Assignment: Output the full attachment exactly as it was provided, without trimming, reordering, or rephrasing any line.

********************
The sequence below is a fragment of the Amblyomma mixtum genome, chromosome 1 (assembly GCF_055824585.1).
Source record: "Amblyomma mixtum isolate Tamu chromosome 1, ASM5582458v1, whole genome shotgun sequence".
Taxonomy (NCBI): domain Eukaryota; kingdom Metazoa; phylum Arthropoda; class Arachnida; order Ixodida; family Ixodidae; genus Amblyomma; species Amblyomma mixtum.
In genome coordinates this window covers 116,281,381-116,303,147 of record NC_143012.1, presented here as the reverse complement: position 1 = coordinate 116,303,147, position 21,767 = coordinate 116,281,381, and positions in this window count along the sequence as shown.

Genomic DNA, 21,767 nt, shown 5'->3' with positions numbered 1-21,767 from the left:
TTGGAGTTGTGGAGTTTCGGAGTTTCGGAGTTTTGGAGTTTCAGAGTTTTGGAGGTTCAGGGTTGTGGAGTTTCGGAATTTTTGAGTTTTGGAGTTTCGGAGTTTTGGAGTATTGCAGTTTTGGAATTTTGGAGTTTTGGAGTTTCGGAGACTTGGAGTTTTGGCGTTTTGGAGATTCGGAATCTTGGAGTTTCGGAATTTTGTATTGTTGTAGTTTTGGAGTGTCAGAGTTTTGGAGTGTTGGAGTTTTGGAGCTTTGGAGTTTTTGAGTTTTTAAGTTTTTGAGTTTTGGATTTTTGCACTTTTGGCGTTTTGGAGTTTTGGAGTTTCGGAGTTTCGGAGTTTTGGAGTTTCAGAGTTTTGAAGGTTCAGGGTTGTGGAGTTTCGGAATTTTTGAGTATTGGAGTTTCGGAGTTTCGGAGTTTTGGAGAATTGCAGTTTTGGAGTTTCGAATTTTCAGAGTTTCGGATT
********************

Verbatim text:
The sequence below is a fragment of the Amblyomma mixtum genome, chromosome 1 (assembly GCF_055824585.1).
Source record: "Amblyomma mixtum isolate Tamu chromosome 1, ASM5582458v1, whole genome shotgun sequence".
Taxonomy (NCBI): domain Eukaryota; kingdom Metazoa; phylum Arthropoda; class Arachnida; order Ixodida; family Ixodidae; genus Amblyomma; species Amblyomma mixtum.
In genome coordinates this window covers 116,281,381-116,303,147 of record NC_143012.1, presented here as the reverse complement: position 1 = coordinate 116,303,147, position 21,767 = coordinate 116,281,381, and positions in this window count along the sequence as shown.

Genomic DNA, 21,767 nt, shown 5'->3' with positions numbered 1-21,767 from the left:
TTGGAGTTGTGGAGTTTCGGAGTTTCGGAGTTTTGGAGTTTCAGAGTTTTGGAGGTTCAGGGTTGTGGAGTTTCGGAATTTTTGAGTTTTGGAGTTTCGGAGTTTTGGAGTATTGCAGTTTTGGAATTTTGGAGTTTTGGAGTTTCGGAGACTTGGAGTTTTGGCGTTTTGGAGATTCGGAATCTTGGAGTTTCGGAATTTTGTATTGTTGTAGTTTTGGAGTGTCAGAGTTTTGGAGTGTTGGAGTTTTGGAGCTTTGGAGTTTTTGAGTTTTTAAGTTTTTGAGTTTTGGATTTTTGCACTTTTGGCGTTTTGGAGTTTTGGAGTTTCGGAGTTTCGGAGTTTTGGAGTTTCAGAGTTTTGAAGGTTCAGGGTTGTGGAGTTTCGGAATTTTTGAGTATTGGAGTTTCGGAGTTTCGGAGTTTTGGAGAATTGCAGTTTTGGAGTTTCGAATTTTCAGAGTTTCGGATT